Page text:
BURTON – Amendments to a longstanding soil erosion and sedimentation control ordinance drew some sharp criticism by at least one city councilman, Jan. 21.
Councilman Tom Martinbianco told the council he thinks the proposed amended ordinance, on the books for at least 20 years now, was a case of governmental overreach by the Michigan Department of Environmental Great Lakes & Energy (EGLE) and was a matter better suited to go before the city’s legislative committee rather than city council.
Mayor Duane Haskins said delaying approval of the first reading of the amended ordinance could place the city in a position where it would not be in compliance with an expected audit by EGLE, the state’s current version of the Department of Natural Resources.
“How did this just crop up without going to the legislative committee?” Martinbianco asked. “I don’t understand… the need for it. We already have a state act that regulates land removal and repositioning. So, I don’t understand where this is coming from and I’d like to know that from the city attorney.”
City Attorney Amanda Doyle told the council it was mandated by the state, adding some terms needed to be redefined and some that needed to be inserted.
“There was nothing crazy here, it was one of those things mandated by the (state),” said Doyle. “To enforce it properly we have to have an ordinance for that.”
She added the city has to have an ordinance on the books, regardless of state ordinances, which allow for the enforcement of such statutes. She likened it to traffic laws, which are in place by the state but can only be enforced in communities if they have an ordinance reflecting that law on their books.
Martinbianco still objected.
“It’s governmental overreach, as far as I’m concerned,” he said. “It’s getting down to these incremental things about getting into somebody’s private business that I’m opposed to. I’m going to vote no; you guys do whatever you want to do.”
Council President Steve Heffner said it also looked like some sections of the existing ordinance were removed in the amended document. He agreed, however, the legislative committee should look at the ordinance.
Doyle said it was something mandated by EGLE that weren’t meant to cause any serious changes. They were mostly changing some of the wording and legal explanations.
Mayor Duane Haskins said he was fine with sending it to the legislative committee, but he warned delaying could cause the city to fail its upcoming audit with EGLE because the ordinance changes are mandated through the state.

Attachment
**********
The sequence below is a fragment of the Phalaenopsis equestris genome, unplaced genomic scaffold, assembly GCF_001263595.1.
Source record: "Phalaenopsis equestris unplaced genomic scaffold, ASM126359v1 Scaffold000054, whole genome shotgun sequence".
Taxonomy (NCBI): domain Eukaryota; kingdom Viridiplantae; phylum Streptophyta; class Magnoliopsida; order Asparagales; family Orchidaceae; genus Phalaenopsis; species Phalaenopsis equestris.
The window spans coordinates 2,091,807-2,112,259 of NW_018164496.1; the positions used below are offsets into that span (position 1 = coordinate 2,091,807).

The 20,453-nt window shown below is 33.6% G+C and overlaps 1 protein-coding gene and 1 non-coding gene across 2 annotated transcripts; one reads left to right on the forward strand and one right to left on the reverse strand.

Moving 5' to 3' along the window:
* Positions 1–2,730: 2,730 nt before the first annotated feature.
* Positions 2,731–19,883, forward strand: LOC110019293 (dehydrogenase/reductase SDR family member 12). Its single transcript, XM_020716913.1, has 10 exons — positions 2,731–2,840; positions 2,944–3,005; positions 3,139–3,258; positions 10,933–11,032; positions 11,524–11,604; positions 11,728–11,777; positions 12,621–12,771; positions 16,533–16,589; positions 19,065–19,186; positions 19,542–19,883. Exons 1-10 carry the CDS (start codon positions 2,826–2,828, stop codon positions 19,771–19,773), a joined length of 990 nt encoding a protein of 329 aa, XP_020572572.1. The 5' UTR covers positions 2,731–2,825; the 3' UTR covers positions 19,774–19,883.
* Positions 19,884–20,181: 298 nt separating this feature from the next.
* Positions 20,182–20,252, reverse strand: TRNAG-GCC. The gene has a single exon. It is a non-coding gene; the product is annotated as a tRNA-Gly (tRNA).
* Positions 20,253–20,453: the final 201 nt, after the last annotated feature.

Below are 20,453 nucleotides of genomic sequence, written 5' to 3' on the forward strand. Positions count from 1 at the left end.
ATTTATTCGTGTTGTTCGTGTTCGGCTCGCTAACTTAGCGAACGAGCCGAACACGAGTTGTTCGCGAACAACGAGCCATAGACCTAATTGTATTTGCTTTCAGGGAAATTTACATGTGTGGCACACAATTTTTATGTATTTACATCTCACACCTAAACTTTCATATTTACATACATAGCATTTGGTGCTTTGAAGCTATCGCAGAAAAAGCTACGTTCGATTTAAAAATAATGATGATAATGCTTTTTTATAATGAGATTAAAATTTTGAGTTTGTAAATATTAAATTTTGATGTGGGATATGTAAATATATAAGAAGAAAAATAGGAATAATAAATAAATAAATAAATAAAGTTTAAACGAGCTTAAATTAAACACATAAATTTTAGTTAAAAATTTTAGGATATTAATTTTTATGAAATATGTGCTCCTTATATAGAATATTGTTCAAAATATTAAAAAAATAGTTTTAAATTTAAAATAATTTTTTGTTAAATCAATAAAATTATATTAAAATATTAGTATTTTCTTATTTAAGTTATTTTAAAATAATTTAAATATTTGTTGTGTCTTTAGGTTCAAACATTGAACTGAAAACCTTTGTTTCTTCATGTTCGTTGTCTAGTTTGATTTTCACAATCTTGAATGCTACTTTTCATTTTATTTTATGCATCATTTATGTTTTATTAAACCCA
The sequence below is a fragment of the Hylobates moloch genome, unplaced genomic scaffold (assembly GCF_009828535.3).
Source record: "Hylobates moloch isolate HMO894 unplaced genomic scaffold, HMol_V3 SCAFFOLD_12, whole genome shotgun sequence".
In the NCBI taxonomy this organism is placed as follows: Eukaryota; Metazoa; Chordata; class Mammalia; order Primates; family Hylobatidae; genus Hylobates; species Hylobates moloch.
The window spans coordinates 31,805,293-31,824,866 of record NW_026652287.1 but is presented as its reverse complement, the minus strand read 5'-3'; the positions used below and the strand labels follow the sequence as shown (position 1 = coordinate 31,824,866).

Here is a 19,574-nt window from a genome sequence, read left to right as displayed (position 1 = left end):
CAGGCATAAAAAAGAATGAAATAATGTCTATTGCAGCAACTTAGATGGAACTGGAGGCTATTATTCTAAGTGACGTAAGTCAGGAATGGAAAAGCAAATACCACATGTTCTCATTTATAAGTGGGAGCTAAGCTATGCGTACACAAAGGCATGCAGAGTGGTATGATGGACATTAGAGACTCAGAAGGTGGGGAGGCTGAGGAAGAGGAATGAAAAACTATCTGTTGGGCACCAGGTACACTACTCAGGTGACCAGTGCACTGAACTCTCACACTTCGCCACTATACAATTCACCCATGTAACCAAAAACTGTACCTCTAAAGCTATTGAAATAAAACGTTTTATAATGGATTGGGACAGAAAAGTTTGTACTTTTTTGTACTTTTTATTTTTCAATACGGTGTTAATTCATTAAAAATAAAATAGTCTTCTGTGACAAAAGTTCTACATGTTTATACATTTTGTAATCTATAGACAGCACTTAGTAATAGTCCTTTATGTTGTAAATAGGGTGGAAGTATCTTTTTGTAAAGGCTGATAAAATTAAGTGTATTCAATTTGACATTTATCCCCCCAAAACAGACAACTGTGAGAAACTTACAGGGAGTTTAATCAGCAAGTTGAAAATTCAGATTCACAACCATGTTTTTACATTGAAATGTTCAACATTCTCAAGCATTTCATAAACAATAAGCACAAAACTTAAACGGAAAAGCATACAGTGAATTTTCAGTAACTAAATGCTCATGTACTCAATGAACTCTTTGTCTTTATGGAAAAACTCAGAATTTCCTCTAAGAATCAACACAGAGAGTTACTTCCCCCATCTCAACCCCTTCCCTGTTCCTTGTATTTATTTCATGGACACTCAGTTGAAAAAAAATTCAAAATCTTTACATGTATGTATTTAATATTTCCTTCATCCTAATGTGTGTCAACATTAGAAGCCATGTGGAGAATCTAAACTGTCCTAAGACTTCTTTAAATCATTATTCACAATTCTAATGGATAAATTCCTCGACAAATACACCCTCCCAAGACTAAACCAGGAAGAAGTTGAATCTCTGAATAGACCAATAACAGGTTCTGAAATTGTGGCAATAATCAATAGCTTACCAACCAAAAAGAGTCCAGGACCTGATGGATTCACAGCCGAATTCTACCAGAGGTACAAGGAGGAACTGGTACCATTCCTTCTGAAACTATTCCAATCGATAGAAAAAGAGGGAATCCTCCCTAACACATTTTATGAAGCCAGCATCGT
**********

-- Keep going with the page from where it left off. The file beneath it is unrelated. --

Haskins offered to have Amber Abbey, deputy DPW Director in charge of zoning, address the council regarding the matter, but Martinbianco asked what EGLE’s concern was in the whole matter.
“The mayor said we have a problem with EGLE? What audit do we have to process to let them know we don’t accept their dictates?” he said.
Abbey said EGLE does an audit every five years on the city’s soil erosion ordinance and how it’s enforced. She said the city has done its own soil erosion enforcement for at least the past 20 years and every once in awhile the city is audited to see how it is doing with its own enforcement.
“We have passed everything with flying colors,” she said. “The only thing that we had were some text changes in our ordinance. This is literally the last thing we had to do. None of it changes our enforcement. None of it adds additional regulation onto anything.”
She said the city had to add to the definition of a landowner, edited some of the requirements for the map and the checklist for the application. Abbey said there is nothing in the ordinance that changes anything the city has been doing for the past 20 years in soil erosion enforcement.
The changes reflect changes in what’s required by the state and language and numbers used by the state, said Abbey.
The motion to send the matter to the legislative committee died due to lack of support. A motion to approve the amended ordinance was made by Vice President Greg Fenner and was supported by Councilman Dennis O’Keefe.
“I would just like to voice my displeasure at the issue of governmental overreach,” said Martinbianco. “You’ve got a bunch of attorneys in Lansing that are rewriting the record book, when we have done nothing wrong, we’ve done everything right…we continue to do everything good, but yet we have to rewrite our ordinances. That’s unfair. That’s another legislative mandate that comes down from Lansing.”
Martinbianco added State Rep. Tim Sneller (D-Burton) should step in and say, ‘you can’t do that, because they’re already doing everything right.’
Heffner said the matter could go to the legislative committee between the approval of the first reading and the second reading, scheduled for next month.
The first reading was approved 5-2, with Martinbianco and Councilwoman Tina Conley voting no.